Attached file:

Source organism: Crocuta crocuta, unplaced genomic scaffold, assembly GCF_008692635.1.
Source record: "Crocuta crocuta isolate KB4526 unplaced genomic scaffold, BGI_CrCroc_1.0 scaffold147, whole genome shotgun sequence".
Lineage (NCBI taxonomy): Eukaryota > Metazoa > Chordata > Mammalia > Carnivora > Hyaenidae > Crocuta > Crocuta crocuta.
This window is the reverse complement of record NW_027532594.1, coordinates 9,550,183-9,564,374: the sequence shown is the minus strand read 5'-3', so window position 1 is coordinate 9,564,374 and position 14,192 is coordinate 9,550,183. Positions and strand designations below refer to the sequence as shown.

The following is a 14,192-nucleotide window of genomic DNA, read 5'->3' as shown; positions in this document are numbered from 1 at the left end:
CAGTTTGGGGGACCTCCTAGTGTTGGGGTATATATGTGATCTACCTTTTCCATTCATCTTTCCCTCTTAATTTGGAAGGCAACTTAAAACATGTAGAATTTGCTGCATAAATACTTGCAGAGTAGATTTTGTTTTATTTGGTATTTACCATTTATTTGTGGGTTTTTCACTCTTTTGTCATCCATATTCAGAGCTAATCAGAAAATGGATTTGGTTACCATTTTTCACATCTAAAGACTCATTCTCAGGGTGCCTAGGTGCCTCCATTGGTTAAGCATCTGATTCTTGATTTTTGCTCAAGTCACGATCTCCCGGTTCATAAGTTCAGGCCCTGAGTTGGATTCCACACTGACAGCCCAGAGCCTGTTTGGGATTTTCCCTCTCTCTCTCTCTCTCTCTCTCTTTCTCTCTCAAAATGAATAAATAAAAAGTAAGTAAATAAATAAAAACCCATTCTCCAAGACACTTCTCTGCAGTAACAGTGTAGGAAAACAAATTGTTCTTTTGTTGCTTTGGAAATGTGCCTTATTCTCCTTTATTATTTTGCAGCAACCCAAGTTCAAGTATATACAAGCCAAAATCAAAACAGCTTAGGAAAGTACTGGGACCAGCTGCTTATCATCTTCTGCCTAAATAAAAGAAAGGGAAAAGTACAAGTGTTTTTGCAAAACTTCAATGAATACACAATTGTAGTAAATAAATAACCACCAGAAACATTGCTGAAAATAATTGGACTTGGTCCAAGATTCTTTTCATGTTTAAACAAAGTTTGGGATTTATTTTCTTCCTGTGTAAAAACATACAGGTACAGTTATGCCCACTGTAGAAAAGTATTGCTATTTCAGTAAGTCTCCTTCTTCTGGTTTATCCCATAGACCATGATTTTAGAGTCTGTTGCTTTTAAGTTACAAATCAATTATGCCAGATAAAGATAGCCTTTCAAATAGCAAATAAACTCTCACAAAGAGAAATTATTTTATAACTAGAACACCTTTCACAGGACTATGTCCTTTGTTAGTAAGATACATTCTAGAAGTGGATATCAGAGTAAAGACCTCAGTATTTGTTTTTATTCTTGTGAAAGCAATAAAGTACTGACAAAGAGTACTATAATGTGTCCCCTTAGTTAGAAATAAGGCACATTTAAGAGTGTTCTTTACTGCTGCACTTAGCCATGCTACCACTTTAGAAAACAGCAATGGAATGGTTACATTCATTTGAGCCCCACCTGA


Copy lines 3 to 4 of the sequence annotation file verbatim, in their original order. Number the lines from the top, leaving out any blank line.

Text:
Lineage (NCBI taxonomy): Eukaryota > Metazoa > Chordata > Mammalia > Carnivora > Hyaenidae > Crocuta > Crocuta crocuta.
This window is the reverse complement of record NW_027532594.1, coordinates 9,550,183-9,564,374: the sequence shown is the minus strand read 5'-3', so window position 1 is coordinate 9,564,374 and position 14,192 is coordinate 9,550,183. Positions and strand designations below refer to the sequence as shown.